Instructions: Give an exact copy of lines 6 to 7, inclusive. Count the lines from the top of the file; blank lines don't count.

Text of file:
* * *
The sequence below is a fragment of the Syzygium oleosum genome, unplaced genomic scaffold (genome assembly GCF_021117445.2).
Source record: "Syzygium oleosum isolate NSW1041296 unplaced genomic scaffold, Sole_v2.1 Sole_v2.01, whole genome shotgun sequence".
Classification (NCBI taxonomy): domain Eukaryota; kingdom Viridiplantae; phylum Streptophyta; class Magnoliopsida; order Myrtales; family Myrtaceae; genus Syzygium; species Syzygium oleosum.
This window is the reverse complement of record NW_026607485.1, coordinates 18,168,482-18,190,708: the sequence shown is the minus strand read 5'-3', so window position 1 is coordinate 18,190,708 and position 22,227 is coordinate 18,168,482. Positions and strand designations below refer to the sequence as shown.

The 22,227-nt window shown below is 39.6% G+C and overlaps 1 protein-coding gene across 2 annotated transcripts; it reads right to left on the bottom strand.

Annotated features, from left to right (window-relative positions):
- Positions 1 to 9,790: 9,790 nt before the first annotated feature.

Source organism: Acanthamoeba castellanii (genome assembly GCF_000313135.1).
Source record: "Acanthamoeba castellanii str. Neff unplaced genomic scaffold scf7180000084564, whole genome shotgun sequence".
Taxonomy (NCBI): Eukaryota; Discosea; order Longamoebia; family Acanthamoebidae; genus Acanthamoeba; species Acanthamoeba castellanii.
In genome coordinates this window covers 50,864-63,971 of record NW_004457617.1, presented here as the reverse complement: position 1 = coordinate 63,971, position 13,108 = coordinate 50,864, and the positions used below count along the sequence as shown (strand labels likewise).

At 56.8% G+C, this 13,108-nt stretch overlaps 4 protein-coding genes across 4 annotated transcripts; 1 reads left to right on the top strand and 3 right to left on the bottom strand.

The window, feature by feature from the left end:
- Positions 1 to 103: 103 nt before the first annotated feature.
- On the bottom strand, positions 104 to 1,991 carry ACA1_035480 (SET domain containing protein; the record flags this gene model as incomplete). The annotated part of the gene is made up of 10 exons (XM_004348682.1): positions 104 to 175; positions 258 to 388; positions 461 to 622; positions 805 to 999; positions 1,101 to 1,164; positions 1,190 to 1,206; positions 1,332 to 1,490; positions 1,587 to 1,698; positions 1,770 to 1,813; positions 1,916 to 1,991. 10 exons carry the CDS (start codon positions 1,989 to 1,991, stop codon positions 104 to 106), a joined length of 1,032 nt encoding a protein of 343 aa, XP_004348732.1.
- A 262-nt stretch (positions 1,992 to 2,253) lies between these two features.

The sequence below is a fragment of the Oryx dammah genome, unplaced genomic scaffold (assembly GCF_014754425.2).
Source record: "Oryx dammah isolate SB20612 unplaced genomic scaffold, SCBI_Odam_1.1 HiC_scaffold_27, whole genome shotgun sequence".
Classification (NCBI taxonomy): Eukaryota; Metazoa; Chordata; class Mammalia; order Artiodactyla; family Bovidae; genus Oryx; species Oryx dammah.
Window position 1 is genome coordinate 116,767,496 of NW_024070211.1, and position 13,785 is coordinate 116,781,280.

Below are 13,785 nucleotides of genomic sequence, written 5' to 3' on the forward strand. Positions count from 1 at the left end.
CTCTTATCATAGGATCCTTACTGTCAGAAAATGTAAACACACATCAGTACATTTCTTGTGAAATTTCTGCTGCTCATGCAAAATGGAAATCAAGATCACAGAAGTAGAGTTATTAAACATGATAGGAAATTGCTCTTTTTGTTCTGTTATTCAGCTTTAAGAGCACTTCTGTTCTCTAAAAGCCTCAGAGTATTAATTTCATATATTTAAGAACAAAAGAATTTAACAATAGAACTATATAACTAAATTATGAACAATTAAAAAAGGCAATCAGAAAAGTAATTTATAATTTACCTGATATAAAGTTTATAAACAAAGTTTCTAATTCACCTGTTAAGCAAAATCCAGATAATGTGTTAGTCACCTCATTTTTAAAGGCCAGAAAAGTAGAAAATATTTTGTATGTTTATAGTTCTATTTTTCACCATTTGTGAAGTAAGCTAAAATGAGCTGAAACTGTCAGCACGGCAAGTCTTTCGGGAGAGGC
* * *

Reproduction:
Annotated features, from left to right (window-relative positions):
- Positions 1 to 9,790: 9,790 nt before the first annotated feature.